Matt, You remember my favorite Christmas song, John Lennon’s “So This Is Christmas And What Have You Done”. Those words always made me stop and think about what I had done with the gift of the year I’d been given. I would examine my behavior and think about the things I did and all the other things I wanted to do but put on the back burner for another time. Alway under the incredibly naive assumption that I was in control and there would always be more time.
I heard the song on Pandora today and I had to sit and catch my breath. Thinking back to another year leading up to Christmas without you. So this is Christmas and what have I done? Another year older and a new one just begun. This year those words hit me as I felt that now familiar wave of grief slap against my hurting heart. This year I became older but you remained 37. This year I lived with a grief so powerful that many times I had to force myself to breathe. This year as I looked back my soul fills with regret. Things I wanted to do with you and say to you left undone. Thought that there would always be a tomorrow dance through my brain. There will be no new year for us. No my sweet boy. No happy Christmas. No happy New Year.
So this is Christmas and what have I learned?
I’ve learned that the pain of losing a child crushes your soul. Changing you from the very core of your being. The loss is indescribable, heart obliterating, life altering. The pain lives in every breath and step I take. This pain is invisible to others, but excruciating to me. This pain has become a part of who I am. It will remain an ever present ache with every passing moment until my last breath.
I’ve learned that grief has no stages. Grief has a mind of its own. Hitting so powerfully at unexpected times. There is no rhyme, reason or warning as to when and where it will strike. I’ve learned not to fight when those waves hit. I’ve learned to let grief wash over my soul until it recedes. I’ve learned grief doesn’t keep track of how long it’s been…….
I’ve learned how brutal the second year truly is when the fog has lifted and reality comes home to stay. Never believing that any pain could be worse than that heartbreak of all the firsts. The second has been brutal. Kicking me to the curb slicing open my broken heart with every memory of a life that used to be. Leaving my heart battered and bloody. I’ve learned that shock never subsides. I’m shocked with every punch of reality. You are really gone. There is no pretending this year. My heart knows you will never be home for Christmas. As the holidays approach pieces of me shatter to the ground.
I’ve learned that normal died the day you did. Leaving me alone to navigate life as a bereaved parent. For the rest of my life, I have to learn how to survive the pain. This excruciating torture cannot be described in human language. My grief over shadows joyful moments as I realize our life is permanently divided into before and after your death. How I think and feel have been severely altered. I have been taught the ultimate lesson. We are promised nothing. Not tomorrow, not months, nothing. I no longer sweat the small stuff.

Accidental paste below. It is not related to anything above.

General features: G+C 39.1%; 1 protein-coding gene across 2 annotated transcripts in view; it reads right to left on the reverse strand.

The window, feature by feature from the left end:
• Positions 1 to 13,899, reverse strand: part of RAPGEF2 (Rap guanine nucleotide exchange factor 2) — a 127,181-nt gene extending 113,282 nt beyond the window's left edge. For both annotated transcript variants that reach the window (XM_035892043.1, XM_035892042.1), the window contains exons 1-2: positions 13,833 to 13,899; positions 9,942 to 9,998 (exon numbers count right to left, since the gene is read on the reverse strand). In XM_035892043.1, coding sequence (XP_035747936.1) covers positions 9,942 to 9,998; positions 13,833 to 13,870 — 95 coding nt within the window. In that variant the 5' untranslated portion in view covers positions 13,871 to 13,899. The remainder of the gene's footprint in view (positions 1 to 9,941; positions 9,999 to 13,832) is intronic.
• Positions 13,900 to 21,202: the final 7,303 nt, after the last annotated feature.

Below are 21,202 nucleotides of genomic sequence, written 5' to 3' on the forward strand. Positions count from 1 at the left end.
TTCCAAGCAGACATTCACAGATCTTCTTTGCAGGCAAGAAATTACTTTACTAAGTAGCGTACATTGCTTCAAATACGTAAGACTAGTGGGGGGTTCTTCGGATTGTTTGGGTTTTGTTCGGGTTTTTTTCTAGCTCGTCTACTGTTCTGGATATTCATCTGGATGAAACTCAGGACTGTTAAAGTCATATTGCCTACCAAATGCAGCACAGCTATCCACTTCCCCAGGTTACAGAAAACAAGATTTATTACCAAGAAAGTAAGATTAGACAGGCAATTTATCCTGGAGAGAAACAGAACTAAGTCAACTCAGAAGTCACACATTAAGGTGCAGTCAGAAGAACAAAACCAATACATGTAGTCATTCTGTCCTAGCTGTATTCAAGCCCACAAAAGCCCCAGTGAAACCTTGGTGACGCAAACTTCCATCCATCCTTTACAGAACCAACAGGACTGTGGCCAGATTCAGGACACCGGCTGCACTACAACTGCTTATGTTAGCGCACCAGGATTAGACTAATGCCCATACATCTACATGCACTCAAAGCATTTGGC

I’ve learned to hide behind my mask and move on. Accepting that people are uncomfortable with grief. I carry my elephant and play the game of surviving around those who could never imagine life after child loss. I’ve learned that expectations lead to further heartbreak.
So this is Christmas and what have I done?
Since your death, I have lived the experience of Gods power in my life. He closed the door of your addiction and opened a door of understanding and compassion for others. Out of my brokenness, A Hug From Matt was born. Your life taught me to see past the shell of a person by being able to look into their soul. I honor your life by ministering to those who are addicted and homeless. I feel your presence in their smiles and hugs. Bringing joy to those the world forgot brings peace and joy to my heart.
I have found the words to share our story with the world. To shatter the ugly stigma that follows those who suffer from your disease. Words that touch another parents heart. Words that bring help and hope to those who share our story. From my grief a new person has emerged. I am fearless. An advocate for change in the treatment of Addiction.
I have surrounded myself with parents who get it. The broken ones. Parents who were once strangers now hold a piece of my heart. We encourage each other and cry together as we crawl through the days that many would never survive. Knowing that until one experiences this loss it is almost impossible to express. We have a permanent bond. The bond that only a bereaved parent would understand.
Your death has impacted my life in ways I would have never imagined. Time now allows me to stop and smell those roses I once ran by. My faith is deeper. Prayers are no longer recited from memory instead they come directly from my heart. I appreciate every moment I spend with those I love. I take nothing for granted knowing that in one breath the world can be changed forever.
So this is Christmas. Another without you. This year I can reflect on the beauty that came out of the ugliness of your untimely death. I can reflect on what I have done to honor your life. This Christmas I will remember your smile. I will feel you in the hug from your brother. This Christmas you will live on through me forever……..